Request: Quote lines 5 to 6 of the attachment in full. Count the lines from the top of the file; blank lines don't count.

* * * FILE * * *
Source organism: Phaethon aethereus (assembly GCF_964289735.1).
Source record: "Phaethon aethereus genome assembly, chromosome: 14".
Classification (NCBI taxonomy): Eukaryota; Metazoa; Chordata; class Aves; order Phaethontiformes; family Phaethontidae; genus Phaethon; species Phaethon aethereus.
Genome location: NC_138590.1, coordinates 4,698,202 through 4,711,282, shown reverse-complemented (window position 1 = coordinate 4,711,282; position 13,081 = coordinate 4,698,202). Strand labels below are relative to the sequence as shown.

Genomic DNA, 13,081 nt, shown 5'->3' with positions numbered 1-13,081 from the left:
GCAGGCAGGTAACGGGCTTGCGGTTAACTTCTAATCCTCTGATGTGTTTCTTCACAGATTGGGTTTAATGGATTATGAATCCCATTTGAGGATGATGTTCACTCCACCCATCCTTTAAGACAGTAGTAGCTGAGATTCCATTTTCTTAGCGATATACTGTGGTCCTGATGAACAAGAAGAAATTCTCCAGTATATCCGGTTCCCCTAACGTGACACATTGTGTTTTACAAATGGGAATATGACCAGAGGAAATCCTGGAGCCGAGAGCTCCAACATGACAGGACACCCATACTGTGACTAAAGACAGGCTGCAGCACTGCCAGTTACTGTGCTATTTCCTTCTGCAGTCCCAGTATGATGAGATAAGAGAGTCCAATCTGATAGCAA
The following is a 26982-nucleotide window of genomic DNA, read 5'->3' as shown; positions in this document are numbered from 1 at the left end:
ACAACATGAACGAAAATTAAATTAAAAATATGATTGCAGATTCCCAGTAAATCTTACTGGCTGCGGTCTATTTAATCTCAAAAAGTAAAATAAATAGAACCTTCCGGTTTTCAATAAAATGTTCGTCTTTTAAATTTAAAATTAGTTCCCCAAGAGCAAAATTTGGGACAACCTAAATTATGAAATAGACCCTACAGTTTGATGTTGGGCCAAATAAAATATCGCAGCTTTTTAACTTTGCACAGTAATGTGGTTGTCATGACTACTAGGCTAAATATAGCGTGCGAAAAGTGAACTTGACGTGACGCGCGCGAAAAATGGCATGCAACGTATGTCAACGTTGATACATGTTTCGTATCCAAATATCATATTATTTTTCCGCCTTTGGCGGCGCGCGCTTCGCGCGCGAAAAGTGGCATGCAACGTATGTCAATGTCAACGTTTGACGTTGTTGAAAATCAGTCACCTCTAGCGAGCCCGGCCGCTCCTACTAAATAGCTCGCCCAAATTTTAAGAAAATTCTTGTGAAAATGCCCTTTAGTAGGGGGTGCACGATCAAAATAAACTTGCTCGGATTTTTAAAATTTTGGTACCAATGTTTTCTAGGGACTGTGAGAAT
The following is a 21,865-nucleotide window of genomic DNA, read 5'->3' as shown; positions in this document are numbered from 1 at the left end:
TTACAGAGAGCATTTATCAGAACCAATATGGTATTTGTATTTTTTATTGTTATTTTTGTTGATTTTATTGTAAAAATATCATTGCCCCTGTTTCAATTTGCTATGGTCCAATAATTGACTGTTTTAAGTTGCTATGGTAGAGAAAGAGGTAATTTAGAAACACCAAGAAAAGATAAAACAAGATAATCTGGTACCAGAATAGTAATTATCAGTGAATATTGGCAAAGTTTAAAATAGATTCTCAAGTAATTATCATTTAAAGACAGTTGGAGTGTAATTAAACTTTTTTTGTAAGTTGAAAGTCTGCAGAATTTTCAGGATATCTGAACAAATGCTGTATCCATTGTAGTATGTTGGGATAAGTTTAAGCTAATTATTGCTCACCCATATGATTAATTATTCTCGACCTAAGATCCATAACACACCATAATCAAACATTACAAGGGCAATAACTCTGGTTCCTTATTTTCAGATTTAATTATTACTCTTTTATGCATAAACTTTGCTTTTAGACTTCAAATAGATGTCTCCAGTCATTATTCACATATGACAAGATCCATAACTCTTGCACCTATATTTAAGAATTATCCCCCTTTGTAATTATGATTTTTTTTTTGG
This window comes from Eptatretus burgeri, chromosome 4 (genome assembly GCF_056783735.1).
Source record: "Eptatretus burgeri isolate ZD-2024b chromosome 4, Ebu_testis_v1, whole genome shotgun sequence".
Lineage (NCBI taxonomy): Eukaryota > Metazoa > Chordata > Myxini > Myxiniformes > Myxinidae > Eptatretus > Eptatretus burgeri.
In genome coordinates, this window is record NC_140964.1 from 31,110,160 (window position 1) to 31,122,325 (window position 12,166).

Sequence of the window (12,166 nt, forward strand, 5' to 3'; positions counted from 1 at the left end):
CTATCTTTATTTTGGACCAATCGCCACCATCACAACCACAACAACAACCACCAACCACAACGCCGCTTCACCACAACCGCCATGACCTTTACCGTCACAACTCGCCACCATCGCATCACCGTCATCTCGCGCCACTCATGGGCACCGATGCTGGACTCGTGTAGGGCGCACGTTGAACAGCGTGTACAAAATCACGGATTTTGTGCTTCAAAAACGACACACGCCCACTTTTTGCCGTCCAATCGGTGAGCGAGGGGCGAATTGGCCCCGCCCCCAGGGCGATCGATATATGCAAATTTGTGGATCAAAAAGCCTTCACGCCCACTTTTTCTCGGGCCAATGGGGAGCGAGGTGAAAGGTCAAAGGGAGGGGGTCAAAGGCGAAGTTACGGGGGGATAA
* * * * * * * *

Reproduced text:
Genomic DNA, 13,081 nt, shown 5'->3' with positions numbered 1-13,081 from the left:
GCAGGCAGGTAACGGGCTTGCGGTTAACTTCTAATCCTCTGATGTGTTTCTTCACAGATTGGGTTTAATGGATTATGAATCCCATTTGAGGATGATGTTCACTCCACCCATCCTTTAAGACAGTAGTAGCTGAGATTCCATTTTCTTAGCGATATACTGTGGTCCTGATGAACAAGAAGAAATTCTCCAGTATATCCGGTTCCCCTAACGTGACACATTGTGTTTTACAAATGGGAATATGACCAGAGGAAATCCTGGAGCCGAGAGCTCCAACATGACAGGACACCCATACTGTGACTAAAGACAGGCTGCAGCACTGCCAGTTACTGTGCTATTTCCTTCTGCAGTCCCAGTATGATGAGATAAGAGAGTCCAATCTGATAGCAA